By 1915 automobiles parked at the curb on Main Street were a common
The store that Charles Artz opened in 1914 is behind the pillars.
As we face the second decade of the 21st
Century, it seems appropriate to look back at what was happening in Tustin
100 years ago.
The 1901 edition of “The Orange County
Directory” described the community in this way: “The business center is
small, but is surrounded by a thickly settled and highly improved country.
The population is about 800. The town has a bank, two stores and other
business facilities. It is the terminus of the Tustin branch of the Southern
Pacific Railroad, which has good depot buildings and has recently built a
large packing house. The public school is one of the best in the county.
There are three church organizations, each owning its edifice. The leading
productions are oranges, walnuts, apricots, olives, lemons ad other fruits,
with grain, hay, alfalfa and all vegetables and flowers in profusion.”
Unfortunately this optimistic view of Tustin
failed to take into account the continuing effect of the 1890s recession on
the coming decade. In the aftermath of this financial turmoil, probably
because the Tustin Hotel defaulted on its mortgage, The Bank of Tustin
closed in 1902, and Tustin’s only drug store went out of business.
Church goers felt the impact when St. Paul’s
Episcopal Church moved to Santa Ana in 1902. But the first few years of the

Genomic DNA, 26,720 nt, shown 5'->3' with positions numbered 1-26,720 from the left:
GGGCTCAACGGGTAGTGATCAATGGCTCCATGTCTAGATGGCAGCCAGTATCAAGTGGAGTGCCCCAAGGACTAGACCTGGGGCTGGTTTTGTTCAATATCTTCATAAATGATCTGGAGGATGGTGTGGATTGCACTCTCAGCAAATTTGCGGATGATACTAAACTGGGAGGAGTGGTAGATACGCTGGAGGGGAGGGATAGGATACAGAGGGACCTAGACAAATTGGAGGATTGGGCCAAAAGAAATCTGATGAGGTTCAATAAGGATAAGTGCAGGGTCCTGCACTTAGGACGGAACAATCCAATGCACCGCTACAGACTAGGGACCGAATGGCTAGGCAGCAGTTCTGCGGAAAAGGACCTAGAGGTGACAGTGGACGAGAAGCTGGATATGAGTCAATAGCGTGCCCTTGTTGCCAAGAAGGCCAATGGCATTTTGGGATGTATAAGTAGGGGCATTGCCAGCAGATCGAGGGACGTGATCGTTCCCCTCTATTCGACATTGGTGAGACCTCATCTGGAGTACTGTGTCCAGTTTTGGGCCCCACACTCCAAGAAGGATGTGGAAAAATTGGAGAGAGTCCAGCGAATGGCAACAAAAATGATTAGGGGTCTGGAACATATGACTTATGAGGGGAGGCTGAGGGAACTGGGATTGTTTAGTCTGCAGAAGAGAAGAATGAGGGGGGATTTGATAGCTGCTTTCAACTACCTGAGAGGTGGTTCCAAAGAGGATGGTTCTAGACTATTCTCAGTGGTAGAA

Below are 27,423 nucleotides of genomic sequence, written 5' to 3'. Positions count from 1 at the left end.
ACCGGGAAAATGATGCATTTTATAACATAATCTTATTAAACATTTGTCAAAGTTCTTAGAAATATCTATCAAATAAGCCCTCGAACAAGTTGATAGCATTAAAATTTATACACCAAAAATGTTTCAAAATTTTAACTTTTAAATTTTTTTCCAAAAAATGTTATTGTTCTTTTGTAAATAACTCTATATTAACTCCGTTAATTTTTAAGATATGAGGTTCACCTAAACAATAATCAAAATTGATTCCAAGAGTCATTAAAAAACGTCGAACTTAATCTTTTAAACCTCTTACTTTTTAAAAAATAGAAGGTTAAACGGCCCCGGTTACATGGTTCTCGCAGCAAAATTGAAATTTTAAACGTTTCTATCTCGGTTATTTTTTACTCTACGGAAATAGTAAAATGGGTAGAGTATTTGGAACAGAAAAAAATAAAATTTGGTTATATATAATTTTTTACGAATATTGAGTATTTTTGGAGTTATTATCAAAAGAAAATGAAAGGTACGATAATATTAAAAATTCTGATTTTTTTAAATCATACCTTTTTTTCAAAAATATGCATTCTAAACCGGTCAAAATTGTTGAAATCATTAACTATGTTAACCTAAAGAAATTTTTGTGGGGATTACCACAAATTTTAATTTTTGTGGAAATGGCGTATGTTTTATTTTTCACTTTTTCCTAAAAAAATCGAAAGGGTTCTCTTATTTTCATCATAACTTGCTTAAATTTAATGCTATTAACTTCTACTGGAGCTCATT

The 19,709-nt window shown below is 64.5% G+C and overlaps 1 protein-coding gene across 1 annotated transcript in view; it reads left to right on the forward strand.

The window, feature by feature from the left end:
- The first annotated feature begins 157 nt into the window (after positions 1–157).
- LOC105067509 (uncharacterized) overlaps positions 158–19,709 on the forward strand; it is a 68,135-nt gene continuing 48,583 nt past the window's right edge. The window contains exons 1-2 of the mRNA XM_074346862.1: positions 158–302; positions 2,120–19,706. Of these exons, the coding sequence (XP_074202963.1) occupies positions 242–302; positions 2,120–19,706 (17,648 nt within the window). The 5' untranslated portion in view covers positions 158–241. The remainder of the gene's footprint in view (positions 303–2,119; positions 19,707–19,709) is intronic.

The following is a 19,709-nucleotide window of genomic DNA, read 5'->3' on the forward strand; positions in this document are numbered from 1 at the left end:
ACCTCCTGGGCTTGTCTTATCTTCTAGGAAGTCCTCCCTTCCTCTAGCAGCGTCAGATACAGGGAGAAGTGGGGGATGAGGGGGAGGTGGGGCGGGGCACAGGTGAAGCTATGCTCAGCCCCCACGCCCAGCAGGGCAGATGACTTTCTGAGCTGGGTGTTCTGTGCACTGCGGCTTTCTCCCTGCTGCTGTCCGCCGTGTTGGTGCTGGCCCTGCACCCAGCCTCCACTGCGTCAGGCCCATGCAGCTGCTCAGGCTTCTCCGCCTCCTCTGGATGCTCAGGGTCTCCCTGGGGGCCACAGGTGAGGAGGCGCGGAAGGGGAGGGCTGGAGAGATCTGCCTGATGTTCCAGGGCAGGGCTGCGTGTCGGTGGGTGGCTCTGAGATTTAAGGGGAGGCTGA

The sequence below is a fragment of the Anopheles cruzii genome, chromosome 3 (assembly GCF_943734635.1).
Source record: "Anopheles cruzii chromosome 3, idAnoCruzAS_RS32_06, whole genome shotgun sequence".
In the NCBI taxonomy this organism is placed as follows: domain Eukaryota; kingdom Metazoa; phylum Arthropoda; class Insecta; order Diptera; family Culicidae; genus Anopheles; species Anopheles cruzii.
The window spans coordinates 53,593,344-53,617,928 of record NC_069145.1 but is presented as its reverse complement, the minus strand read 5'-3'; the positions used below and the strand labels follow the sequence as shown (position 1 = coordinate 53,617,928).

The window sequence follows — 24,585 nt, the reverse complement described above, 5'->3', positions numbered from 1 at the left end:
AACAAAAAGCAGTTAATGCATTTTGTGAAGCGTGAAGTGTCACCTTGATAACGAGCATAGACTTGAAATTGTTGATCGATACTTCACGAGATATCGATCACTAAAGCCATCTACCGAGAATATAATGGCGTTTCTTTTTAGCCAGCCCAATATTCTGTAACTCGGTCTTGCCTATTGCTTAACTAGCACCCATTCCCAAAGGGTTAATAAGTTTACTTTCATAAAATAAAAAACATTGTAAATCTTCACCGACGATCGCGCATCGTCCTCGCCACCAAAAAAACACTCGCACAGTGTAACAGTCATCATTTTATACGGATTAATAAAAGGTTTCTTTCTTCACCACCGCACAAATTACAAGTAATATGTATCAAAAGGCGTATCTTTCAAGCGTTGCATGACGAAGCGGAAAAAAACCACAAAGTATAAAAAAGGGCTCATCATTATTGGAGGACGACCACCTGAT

20th Century were not all bad.
Two telephone companies set up exchanges in
Tustin about 1903, Home Telephone Co. and Sunset Co. Communication. But this
was cumbersome with many forced to have two telephones since calls could not
be made between subscribers of the two companies.
E.. M. Wheeler organized the Tustin Mutual
Improvement Association in 1905. When they held a box social fundraiser at
the Tustin Bank Hall, auctioneer James S. Rice raised $53, more than enough
to pay for street signs the association had already installed in the
Andrew Getty sold his store at the corner of
D (El Camino Real) and Main to Henry Romer and Thomas Marshall in 1907.
Charles Artz soon replaced Marshall. By 1914 Artz opened his own store near
Main and C. A new bank, The First National Bank of Tustin, moved into the
old Bank of Tustin building in 1911.
The citrus industry prospered. Tustin Packing
Co. opened in 1905, while Tustin Lemon Association opened in 1908 and Tustin
Hills Citrus Association began in 1909.
Ed Utt and Sherm Stevens joined with James
Irvine in a 1,000-acre planting on the Irvine Ranch. Known as the San
Joaquin Fruit Co., the project included walnuts, oranges and lemons.
Sam Tingley started the Tustin Lumber Co. in
1910 to meet the needs of the agricultural community and the building
industry. Craftsman-style houses were going up among the Victorian homes
that characterized the town.
By the middle of the second decade Tustin had
motor cars and paved roads. Sam Tustin, son of Columbus Tustin, owned one of
the first autos in town, a 1912 Buick. In 1914 the State of California paved
Highway, 101 which ran through the center of Tustin as D St. (El Camino
Real). William Huntley and Nick Gulick established the Tustin Garage in
Progress was temporally blunted in 1917 when
the United States entered World War I, and many Tustin men including Nelson
Holderman, who would receive the Congressional Medal Of Honor, went overseas